On Friday, March 21, award-winning singer-songwriter Bettye LaVette–rhythm and blues royalty–performs in Zankel Hall. LaVette launched her 50-year career with the hit single “My Man—He’s a Loving Man,” has appeared in the musical Bubbling Brown Sugar, brought down the house at the 2008 Kennedy Center Honors ceremony, and published her autobiography in 2012. She’s back in smoking form with her album Thankful N' Thoughtful, a collection of songs by The Black Keys, Sly Stone, Bob Dylan, and others.
Jay Ruttenberg writes about LaVette's roundabout ascension to the throne of R&B royalty.
In the fraternity of artists who got bum deals in their initial music industry
go-rounds only to burn bright in maturity, Bettye LaVette stands as a queen.
The dreamy achievements of her early years—charting R&B singles when her
contemporaries were learning to drive, touring alongside legends named Otis
and James—too often got overshadowed by the slights handed down by the
gods of record companies and timing. She is the type of singer who recorded a
debut album in the early 1970s, only to see it shelved until the early 2000s.
Were LaVette to tumble into the plot of a Nick Hornby novel, she would feel
right at home.
During the singer’s fruitful 21st-century renaissance, she has been in full-on
revisionist mode. Her albums include I’ve Got My Own Hell to Raise, featuring
material composed entirely by female songwriters, and The Scene of theCrime, which returned LaVette to Muscle Shoals, Alabama, where she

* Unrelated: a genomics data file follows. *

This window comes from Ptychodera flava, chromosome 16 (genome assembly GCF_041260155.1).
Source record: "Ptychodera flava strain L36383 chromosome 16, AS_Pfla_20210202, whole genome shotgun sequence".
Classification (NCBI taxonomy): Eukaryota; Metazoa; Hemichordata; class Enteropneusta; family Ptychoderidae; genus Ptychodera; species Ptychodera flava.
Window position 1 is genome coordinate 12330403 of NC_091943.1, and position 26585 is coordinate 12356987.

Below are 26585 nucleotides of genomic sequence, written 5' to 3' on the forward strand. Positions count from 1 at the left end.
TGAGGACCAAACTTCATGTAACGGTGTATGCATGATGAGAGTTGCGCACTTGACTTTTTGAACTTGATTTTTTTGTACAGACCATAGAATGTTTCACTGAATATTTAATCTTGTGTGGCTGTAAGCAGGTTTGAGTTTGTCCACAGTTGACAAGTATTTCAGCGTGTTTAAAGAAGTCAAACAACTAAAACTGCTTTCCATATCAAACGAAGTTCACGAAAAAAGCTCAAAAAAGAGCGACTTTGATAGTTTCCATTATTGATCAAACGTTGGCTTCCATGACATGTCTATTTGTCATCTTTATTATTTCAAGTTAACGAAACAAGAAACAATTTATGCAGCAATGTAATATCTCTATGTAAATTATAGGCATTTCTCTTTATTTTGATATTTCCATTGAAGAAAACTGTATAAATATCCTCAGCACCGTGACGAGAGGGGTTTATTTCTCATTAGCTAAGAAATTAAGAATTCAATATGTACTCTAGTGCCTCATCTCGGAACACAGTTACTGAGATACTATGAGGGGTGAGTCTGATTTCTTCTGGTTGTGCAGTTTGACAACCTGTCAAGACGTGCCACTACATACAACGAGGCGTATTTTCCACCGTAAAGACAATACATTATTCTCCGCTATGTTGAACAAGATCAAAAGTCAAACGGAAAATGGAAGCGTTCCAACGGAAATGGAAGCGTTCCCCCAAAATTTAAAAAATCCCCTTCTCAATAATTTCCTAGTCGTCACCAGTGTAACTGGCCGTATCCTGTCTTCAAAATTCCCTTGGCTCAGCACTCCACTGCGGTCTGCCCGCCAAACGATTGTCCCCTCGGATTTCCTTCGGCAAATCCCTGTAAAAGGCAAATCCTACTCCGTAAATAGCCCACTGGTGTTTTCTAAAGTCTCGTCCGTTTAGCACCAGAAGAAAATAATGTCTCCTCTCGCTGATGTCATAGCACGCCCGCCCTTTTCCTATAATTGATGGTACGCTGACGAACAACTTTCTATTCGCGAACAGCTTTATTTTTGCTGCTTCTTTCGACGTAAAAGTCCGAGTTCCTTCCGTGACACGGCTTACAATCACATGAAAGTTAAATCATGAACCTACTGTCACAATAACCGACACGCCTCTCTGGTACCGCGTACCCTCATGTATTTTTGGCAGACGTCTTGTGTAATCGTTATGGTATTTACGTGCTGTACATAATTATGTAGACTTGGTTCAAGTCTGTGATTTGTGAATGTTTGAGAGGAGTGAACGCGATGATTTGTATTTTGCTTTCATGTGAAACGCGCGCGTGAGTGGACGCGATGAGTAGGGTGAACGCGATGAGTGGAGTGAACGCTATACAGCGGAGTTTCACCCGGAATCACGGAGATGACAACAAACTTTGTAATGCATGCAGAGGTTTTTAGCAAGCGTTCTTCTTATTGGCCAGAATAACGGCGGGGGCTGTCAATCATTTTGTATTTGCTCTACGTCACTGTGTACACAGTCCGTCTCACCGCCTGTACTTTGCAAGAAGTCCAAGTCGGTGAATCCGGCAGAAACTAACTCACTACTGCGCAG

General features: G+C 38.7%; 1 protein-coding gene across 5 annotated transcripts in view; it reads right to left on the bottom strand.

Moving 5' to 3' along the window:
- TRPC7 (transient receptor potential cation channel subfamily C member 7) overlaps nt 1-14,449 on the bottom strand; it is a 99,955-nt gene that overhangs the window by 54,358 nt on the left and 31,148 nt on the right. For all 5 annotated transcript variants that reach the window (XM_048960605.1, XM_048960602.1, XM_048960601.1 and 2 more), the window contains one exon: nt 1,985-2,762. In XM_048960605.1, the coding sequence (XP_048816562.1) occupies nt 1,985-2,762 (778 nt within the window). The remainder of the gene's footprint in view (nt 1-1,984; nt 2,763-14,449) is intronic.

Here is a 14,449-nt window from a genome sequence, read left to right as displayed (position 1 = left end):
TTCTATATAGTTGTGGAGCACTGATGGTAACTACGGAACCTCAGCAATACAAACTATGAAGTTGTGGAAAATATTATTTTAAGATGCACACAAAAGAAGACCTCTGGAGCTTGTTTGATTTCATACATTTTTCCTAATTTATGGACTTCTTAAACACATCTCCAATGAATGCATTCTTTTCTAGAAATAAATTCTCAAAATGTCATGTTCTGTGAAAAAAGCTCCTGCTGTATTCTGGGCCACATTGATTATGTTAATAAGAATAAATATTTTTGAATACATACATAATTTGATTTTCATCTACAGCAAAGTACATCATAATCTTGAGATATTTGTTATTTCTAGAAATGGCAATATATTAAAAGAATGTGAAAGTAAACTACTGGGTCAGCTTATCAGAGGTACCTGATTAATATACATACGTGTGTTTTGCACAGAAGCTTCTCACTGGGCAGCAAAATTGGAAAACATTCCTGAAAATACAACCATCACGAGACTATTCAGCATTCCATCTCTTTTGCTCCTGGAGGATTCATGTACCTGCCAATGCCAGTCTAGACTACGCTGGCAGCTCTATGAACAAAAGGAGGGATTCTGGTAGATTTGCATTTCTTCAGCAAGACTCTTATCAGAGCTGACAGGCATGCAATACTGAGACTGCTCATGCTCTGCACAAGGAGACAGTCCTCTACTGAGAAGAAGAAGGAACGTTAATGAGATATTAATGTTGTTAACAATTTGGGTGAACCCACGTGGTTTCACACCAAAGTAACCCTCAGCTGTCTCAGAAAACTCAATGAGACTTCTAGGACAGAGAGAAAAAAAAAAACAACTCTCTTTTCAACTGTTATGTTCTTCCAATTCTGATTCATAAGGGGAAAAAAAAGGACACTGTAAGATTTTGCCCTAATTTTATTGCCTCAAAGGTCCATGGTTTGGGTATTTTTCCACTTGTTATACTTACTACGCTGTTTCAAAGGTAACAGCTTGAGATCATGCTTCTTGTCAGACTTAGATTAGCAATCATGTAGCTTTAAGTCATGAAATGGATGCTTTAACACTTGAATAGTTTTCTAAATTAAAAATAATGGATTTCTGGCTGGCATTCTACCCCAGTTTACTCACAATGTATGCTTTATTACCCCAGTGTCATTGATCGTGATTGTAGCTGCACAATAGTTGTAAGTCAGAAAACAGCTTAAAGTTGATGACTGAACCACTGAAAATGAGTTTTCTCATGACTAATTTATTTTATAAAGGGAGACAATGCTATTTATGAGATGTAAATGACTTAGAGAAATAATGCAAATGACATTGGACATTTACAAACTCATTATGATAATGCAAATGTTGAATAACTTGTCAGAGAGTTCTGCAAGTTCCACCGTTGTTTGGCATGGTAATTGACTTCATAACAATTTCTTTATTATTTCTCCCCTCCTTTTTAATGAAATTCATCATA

recorded the fateful LP that had been scrapped decades earlier. On
Interpretations: The British Rock Songbook, she performed standards of the
British Invasion—well-trodden material that, one would assume, needed no
further airing. Yet LaVette does not cover songs; she disembowels them,
carefully twisting perspective and emphasis until they belong to her outright.
These are fresh creations with familiar words and melodies. Witness her
recording of Gnarls Barkley’s “Crazy” from her 2012 album Thankful N’
Thoughtful: LaVette strips a pop hit of recent omnipresence of any
contemporary archness or sheen, rendering it desperate and weathered.
Why have this singer’s fortunes so improved with the years? Perhaps LaVette
makes the most sense as a veteran artist and a perennial underdog. Her voice
is certainly not that of some young angel—this music is gritty, knowing, blue
collar. She has a work ethic unique to those who have been gifted second acts.
People who attend cultural events around New York City are likely to stumble
upon her. I have seen LaVette sing as part of a starry charity event, in a tribute
show devoted to another musician, and at a studio taping of Late Show with
David Letterman. She has a way of popping up. But the performance that hit
me in the gut was the singer’s headlining concert in Madison Square Park. It
was a free show, with an audience that not only included fans, but also people
on their way home from work, young children of the Flatiron District, and
curious passersby. The musician voiced songs both familiar and obscure, then
introduced what was perhaps her set’s most known quantity: “Blackbird,”
from The White Album. “Who needs to hear this old number again?” I
thought. In a flash, she proved me wrong. LaVette dragged the tempo down
and seemed to crawl inside the song, acting as both singer and subject.
Everybody—kids, tourists, office workers—seemed to stop in their tracks to stare down the source of sound. And for a brief
moment, a bustling New York City park stood
© 2014 The Carnegie Hall Corporation
Jay Ruttenberg is the editor of the comedy journal The
Lowbrow Reader and of its book The Lowbrow Reader
Reader (Drag City). He has written for The New York
Times, Fashion Projects, and Mad magazine